nep-isf New Economics Papers
on Islamic Finance
Issue of 2019‒03‒25
four papers chosen by

  1. The Welfare Cost of Ináation with Banking Time By Max Gillman
  2. Is any benefit prohibited in Islam? By Abozaid, Abdulazeem
  3. Comités de savants islamiques By mehagni, soheir
  4. Analysis of Business Development on Organic Products at Muslim SMEs (MSMEs) in Malang, Indonesia By Sri Muljaningsih

  1. By: Max Gillman (Department of Economics, University of Missouri-St. Louis)
    Abstract: The paper presents the welfare cost of inflation in a banking time economy that models exchange credit through a bank production approach. The estimate of welfare cost uses fundamental parameters of utility and production technologies. It is compared to a cash-only economy, and a Lucas (2000) shopping economy without leisure, as special cases. The paper estimates the welfare cost of a 10% inflation rate instead of zero, for comparison to other estimates, as well as the cost of a 2% inflation rate instead of a zero inflation rate. The zero rate is specified as the US inflation rate target in the 1978 Employment Act amendments. The paper provides a conservative welfare cost estimate of 2% inflation instead of zero at $33 billion a year. Estimates of the percent of government expenditure that can be financed through a 2% vs. zero inflation rate are also provided.
    Keywords: Euler equation, interest rates, inflation, banking, money demand, velocity, price-theoretic, marginal cost, productivity shocks, great recession.
    JEL: E13 E31 E43 E52
    Date: 2018–07
  2. By: Abozaid, Abdulazeem
    Abstract: It is a well-established rule in the Shariah (Islamic law) that a loan contract is of a charitable nature and as such the lender may not stipulate any excess or benefit from the borrower. However, it is also known in the Shariah that if the benefit from a loan comes to the lender voluntarily and it is not stipulated in the loan contract then it is permissible. This exception derives from some reports that the Prophet used to repay his debt with some increment, and to this effect he said: "The best amongst you are those who benevolently repay their debts”. Moreover, within Islamic law there exist some juristic opinions allowing the lenders to derive some indirect benefits from the loan contract, such as stipulating that the repayment of the debt is to be made in a place different from the one where the loan was first initiated, as this may save transfer costs and effort, or in utilizing, with conditions, the assets mortgaged against the loan. These exceptions may in principle nullify the general understanding that “any loan which results in a benefit is considered a form of usury” in Islam. The paper comes to define the prohibited benefits on a loan in Islam, thereby building the basis for addressing important questions, such as: i) are reciprocal loans prohibited in Islam? ii) is repaying the loan with excess to cater for inflation lawful? iii) is the benefit that pertains to the lender and does not harm or burden the borrower lawful? Answering these questions shall help set out the parameters for what constitutes unlawful benefits obtainable from a loan contract.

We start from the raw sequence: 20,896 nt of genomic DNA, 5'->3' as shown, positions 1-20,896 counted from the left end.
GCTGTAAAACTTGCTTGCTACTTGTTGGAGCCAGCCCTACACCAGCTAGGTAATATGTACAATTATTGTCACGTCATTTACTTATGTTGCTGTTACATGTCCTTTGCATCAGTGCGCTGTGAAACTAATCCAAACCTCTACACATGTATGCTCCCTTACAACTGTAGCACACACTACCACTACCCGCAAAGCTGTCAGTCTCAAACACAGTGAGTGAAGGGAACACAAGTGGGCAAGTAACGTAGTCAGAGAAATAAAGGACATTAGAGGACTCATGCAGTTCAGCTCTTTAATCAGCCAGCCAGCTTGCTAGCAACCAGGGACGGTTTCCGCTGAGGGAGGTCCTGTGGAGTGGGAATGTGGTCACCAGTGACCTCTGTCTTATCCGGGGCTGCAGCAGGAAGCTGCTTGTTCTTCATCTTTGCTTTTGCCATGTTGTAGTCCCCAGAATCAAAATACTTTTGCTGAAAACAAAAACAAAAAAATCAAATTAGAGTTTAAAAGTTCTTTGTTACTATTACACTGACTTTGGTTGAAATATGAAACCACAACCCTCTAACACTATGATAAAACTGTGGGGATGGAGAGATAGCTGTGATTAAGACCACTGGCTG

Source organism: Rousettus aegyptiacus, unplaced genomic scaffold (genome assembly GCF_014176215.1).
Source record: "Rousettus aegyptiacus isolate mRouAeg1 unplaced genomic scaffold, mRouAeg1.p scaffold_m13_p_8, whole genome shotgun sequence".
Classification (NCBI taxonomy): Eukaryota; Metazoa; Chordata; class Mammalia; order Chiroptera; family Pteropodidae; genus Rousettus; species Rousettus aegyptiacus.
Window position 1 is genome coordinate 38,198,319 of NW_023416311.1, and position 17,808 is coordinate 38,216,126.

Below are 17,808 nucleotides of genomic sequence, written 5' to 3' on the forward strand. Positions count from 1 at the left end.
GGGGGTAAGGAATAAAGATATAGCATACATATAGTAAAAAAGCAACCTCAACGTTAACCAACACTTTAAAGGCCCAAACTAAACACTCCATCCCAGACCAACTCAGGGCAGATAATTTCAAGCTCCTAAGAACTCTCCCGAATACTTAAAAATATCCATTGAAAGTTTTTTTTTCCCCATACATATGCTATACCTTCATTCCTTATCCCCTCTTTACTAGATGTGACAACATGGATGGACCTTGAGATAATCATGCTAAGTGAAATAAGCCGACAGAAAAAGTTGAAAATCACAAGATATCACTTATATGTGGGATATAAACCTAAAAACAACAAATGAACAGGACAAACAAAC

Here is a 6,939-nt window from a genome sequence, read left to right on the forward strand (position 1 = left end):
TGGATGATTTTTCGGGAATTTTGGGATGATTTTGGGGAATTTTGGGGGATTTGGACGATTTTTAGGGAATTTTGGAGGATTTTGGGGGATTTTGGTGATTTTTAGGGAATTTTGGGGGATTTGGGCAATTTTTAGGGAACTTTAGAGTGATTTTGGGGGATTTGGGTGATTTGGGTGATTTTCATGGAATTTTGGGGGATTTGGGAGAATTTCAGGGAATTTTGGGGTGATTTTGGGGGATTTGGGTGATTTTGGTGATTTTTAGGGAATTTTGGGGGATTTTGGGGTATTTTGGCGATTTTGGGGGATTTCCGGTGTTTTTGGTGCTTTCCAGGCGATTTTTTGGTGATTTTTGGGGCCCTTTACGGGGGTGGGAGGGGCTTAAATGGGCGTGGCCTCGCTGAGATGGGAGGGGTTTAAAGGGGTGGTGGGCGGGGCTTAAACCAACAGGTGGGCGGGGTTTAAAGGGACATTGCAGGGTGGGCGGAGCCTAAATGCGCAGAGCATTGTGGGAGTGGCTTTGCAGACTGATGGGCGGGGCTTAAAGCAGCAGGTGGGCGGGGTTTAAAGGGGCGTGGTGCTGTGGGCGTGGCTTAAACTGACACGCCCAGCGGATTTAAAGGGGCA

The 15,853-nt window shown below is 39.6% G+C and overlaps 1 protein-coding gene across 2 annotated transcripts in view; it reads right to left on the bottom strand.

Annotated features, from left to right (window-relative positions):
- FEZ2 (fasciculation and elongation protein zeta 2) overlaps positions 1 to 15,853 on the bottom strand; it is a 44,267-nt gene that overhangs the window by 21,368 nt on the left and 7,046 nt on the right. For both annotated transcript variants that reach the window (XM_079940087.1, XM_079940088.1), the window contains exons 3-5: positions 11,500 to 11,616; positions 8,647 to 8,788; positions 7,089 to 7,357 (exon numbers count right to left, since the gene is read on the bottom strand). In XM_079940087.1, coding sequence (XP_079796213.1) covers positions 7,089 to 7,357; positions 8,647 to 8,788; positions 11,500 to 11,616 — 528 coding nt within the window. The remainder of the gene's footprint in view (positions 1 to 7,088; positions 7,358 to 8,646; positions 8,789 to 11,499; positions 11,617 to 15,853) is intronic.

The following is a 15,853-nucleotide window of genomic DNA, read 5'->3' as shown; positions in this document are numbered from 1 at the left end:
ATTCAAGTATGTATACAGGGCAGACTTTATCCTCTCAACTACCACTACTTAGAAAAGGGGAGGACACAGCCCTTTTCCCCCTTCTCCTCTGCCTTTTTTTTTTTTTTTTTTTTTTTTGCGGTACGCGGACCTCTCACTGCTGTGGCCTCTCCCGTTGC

Keywords: Loan, Interest, Islam, Benefit, Reciprocal Loans.
    JEL: A1 A19 G0 K1 Z1
    Date: 2018
  3. By: mehagni, soheir
    Abstract: This article aims to examine the composition of Islamic boards in the context of the finance Islamic industry. More precisely, it discusses their characteristics such as their networks and their educational backgrounds.
    Keywords: Islamic Boards; Islamic finance.
    JEL: G0 M1 P4
    Date: 2019–03–19
  4. By: Sri Muljaningsih (Faculty of Economics and Business, Brawijaya University, Indonesia Author-2-Name: Author-2-Workplace-Name: Author-3-Name: Author-3-Workplace-Name: Author-4-Name: Author-4-Workplace-Name: Author-5-Name: Author-5-Workplace-Name: Author-6-Name: Author-6-Workplace-Name: Author-7-Name: Author-7-Workplace-Name: Author-8-Name: Author-8-Workplace-Name:)
    Abstract: Objective - This study aims to determine the constraints on business development of organic products run by Muslim SMEs (MSMEs) in Malang city. Businesses concerned with organic generally adopt the principles of health, ecology, justice and protection. Organic products are very popular in today's global market. This is because organic products provide great opportunity for development. However, the requirements of organic products can be quite stringent, as is the experience of developers of organic products in Muslim SMEs (MSMEs) in Malang, Indonesia. Methodology/Technique - This research analyses the root problem using a fishbone method. To determine the main problem, an AHP (Analytical Hierarchy Process) method is used. The data is obtained using FGD (Focus Group Discussion) attended by informants with an understanding of organic products produced by: Lily Group, Organic Vigur, Representatives of AOI (Organic Alliance of Indonesia) and Representatives of Pamor (Association of Organic Society) in East Java. Finding and Novelty - The research results identifies the problems faced by Muslim SMEs including: raw material, market condition, organic certification, and financial and social capital. Furthermore, the main policy issue faced by these businesses is organic certification. The implications of these policies impact market accessibility and expansion of market reach. The novelty of this research is the identification of the effect of business development policies on Muslim SMEs producing organic products.
    Keywords: Organic Products; Muslim SMEs; Organic Certification; Business Development.
    JEL: L20 L23 L29
    Date: 2019–02–22

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